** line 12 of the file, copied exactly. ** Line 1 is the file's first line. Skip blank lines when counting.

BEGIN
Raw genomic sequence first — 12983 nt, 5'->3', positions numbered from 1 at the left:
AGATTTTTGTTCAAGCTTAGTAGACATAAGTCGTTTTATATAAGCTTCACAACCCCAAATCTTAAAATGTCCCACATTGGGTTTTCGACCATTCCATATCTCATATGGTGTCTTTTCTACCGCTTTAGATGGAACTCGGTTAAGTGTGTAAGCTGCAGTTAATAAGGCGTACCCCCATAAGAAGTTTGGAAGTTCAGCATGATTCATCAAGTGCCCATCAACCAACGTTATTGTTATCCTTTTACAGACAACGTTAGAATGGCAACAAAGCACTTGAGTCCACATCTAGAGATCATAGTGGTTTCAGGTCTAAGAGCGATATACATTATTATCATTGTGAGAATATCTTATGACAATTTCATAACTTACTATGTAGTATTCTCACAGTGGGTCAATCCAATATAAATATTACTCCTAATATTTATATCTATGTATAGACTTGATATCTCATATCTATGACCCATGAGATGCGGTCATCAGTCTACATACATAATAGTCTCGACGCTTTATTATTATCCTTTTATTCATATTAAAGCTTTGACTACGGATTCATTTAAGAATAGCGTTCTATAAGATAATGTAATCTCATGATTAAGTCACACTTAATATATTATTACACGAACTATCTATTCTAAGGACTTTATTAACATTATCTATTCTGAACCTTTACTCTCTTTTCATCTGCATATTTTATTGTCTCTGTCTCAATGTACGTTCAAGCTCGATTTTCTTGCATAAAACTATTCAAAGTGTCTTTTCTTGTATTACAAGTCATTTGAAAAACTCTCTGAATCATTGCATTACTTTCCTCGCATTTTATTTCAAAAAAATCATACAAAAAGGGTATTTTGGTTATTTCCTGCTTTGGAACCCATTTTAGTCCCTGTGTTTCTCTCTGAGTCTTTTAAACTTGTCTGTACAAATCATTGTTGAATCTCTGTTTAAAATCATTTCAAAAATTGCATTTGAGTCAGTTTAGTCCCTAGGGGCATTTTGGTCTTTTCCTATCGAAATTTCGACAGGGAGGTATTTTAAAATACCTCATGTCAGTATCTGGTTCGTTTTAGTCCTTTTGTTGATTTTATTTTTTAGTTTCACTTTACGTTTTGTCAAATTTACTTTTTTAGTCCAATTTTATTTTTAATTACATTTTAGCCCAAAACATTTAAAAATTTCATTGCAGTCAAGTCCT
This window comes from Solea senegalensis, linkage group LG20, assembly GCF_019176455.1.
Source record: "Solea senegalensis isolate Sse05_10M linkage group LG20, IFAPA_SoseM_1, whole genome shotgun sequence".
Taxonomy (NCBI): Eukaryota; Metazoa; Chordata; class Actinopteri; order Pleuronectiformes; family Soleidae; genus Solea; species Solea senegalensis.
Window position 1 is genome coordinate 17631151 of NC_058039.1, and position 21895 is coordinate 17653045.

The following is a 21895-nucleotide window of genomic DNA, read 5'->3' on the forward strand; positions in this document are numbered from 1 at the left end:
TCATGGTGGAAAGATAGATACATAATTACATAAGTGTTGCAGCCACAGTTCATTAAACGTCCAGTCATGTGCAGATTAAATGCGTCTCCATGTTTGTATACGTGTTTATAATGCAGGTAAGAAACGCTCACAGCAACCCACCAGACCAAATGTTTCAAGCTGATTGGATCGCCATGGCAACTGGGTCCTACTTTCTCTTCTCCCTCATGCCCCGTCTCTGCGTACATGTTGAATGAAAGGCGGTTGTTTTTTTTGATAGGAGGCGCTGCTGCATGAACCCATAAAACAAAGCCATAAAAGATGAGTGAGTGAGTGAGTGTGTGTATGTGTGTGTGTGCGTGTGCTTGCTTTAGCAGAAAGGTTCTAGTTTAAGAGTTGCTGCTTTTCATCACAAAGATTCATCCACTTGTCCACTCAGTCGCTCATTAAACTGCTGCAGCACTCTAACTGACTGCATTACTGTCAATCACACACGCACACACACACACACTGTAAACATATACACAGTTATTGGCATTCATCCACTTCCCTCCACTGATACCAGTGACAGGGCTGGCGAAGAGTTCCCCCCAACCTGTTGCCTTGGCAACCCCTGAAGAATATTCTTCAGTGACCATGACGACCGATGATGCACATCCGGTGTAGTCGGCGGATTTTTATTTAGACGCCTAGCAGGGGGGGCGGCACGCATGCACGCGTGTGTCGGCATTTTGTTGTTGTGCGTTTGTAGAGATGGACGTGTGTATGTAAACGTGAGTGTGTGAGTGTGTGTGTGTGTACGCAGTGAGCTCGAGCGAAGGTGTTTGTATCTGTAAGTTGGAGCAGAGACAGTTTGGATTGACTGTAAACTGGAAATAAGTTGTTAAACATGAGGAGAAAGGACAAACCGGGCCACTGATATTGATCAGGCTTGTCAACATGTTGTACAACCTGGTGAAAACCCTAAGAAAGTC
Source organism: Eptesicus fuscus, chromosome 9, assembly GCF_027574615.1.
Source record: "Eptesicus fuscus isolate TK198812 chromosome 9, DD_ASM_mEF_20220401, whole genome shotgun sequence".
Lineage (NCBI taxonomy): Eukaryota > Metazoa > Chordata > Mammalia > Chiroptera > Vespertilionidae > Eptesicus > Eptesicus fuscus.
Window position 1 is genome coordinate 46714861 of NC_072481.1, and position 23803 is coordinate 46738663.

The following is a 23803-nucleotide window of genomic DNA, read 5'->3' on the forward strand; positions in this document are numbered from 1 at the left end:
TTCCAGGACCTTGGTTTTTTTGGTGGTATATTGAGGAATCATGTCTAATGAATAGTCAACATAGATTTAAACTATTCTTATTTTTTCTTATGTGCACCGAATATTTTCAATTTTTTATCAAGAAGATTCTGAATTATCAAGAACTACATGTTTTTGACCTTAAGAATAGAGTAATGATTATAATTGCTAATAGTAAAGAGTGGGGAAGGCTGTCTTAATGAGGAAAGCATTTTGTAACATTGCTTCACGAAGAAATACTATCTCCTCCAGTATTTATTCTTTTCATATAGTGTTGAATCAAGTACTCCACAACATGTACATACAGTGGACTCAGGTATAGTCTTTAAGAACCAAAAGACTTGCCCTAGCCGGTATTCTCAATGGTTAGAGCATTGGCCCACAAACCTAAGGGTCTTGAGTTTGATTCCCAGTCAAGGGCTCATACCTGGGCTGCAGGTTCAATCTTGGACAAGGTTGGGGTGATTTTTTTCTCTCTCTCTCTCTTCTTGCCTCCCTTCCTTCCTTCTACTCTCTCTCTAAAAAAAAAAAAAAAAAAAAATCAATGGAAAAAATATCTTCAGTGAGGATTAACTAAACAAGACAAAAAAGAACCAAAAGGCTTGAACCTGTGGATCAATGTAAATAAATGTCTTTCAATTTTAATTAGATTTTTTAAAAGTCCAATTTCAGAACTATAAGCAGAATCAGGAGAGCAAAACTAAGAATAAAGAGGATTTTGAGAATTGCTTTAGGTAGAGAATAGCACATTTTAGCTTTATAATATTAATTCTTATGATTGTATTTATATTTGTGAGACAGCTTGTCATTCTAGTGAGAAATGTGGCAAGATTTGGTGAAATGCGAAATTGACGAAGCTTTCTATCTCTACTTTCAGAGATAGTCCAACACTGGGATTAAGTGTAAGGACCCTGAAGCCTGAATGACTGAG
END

Window position 1 is genome coordinate 46714861 of NC_072481.1, and position 23803 is coordinate 46738663.